Indiana Gaming Commission Approves Eldorado-Caesars Merger

The Indiana Gaming Commission unanimously approved the proposed merger of Eldorado Resorts and Caesars properties Friday with two key conditions.

The combined holdings, which would operate under the Caesars name, must have signed agreements in place to divest itself of three properties in Indiana by Dec. 31 and retain employment levels in the state at a consistent level for three years following the close of the transaction. The IGC staff would work with Eldorado Properties to craft agreed-upon language regarding those employment levels.

The proposed merger must also be approved by the Indiana Horse Racing Commission, which is scheduled to vote on the matter Monday since it involves both the Indiana Grand and Harrah’s Hoosier Park tracks. The merger, estimated to be worth $17.3 billion, also needs regulatory approval in New Jersey — with a vote scheduled for Wednesday — and was approved by Nevada regulators Wednesday.

Reeg, Carano stress decentralized structure will benefit Indiana

In presenting their case to the IGC, Eldorado CEO Tom Reeg and COO Anthony Carano stressed the leadership in place across the properties in Indiana would remain, and they believe the Hoosier State has multiple opportunities for growth in the gaming market.

“We empower local leadership to operate assets according to our framework but let them make significant decisions at the local level,” Reeg explained. “We make our money at the local level. Indiana and its assets are of critical importance to the combined company. It is an important transaction for the state of Indiana in terms of assets and contributions to the state from a tax perspective. Indiana is the second-most important state in size behind Nevada.”

Carano said Caesars Entertainment regional director Dan Nita would retain his position, adding that he “has been fantastic to work with and is an incredible regional presence and leadership for properties in the state.”

Expanding to the potential of the Indiana market, Carano noted an excitement about Indiana properties. He said there are “not too many growth markets” in the country, but “Indiana is a growth market, among the best in the country. A number of properties have a chance to grow revenues for years to come. We’re excited about that and the commitment to spend large dollars to expand properties in Indiana and make them best in class.”

Caesars Southern Indiana, Tropicana Evansville likely divestment options

Reeg pointed out Eldorado would be readily agreeable to divest two properties, believing the best way would be to have each done in a six-month span. Despite a recent $90 million upgrade to Caesars Southern Indiana that included a retail book for sports betting, Reeg noted that property and the Tropicana in Evansville would be the most likely candidates for divestiture, citing the “function of how assets are held currently in ease of extrication from leaseholder arrangements” and the “fluid and expanding competitive situation” from neighboring Illinois.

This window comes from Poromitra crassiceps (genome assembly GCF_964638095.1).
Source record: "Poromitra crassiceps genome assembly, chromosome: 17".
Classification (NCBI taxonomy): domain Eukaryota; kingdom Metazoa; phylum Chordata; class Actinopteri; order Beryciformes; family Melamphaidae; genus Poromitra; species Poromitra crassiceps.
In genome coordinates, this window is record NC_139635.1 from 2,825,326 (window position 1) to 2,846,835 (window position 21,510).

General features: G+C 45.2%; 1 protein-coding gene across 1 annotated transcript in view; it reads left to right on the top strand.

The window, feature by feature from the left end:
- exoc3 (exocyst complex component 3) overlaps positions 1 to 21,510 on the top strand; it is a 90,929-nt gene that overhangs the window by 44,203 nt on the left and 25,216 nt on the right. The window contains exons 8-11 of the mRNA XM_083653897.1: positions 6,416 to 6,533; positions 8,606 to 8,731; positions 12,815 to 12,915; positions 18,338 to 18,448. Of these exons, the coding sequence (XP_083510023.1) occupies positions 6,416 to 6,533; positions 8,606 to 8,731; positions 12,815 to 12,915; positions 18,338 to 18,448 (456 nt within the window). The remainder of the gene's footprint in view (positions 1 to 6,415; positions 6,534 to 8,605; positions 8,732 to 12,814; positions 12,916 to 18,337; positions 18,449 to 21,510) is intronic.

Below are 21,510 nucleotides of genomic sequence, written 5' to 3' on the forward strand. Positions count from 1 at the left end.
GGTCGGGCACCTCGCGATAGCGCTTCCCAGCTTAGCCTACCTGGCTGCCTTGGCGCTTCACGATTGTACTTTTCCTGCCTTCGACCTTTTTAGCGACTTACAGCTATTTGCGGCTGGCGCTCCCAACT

Reeg stated that keeping Horseshoe Hammond, which is approximately one-half hour from Chicago, is worth defending because of the Caesars Rewards program that is expected to be a key driver of revenue in Indiana. He did concede, however, that a third divestiture would “ultimately go to Hammond, but it is a difficult asset to sell in the current environment between the pandemic and expansion in Illinois, and I’m not optimistic about how that would go.”

The divestments would be required to keep the new Caesars around a market share of approximately 40%, since a merger with no divestitures would create a near-monopoly of two-thirds. It was a point of discussion among the commissioners throughout the presentation, with commissioners Jason Dudich and Marc Fine expressing concern the board would have to readdress the market share issue in the medium term should it increase from an acceptable level to near 50%.

A commitment to the tracks, but is the IHRC on board?

Reeg said Eldorado has a ready commitment of $60 million to upgrade Indiana Grand and Harrah’s Hoosier Park, both of which have racinos, but Monday’s vote appears to be far from a sure thing. A report compiled by IHRC Executive Director Deena Pittman came to the conclusion “it is not clear that ERI offers the capable leadership needed for the future of Indiana racing.”

Pittman cited the positives offered by Eldorado in March regarding their commitment but also noted a second assessment offered by consultant F. Douglas Reed that “Eldorado has limited racing experience and lacks a deep bench of racing expertise to pull from when adding the existing properties in Indiana.” Pittman added that Reed’s second report, one of two he submitted, “raises significant concern about whether handing ERI the ‘keys to the kingdom’ by granting them both racing permits in Indiana is truly in the best interest of Indiana racing.”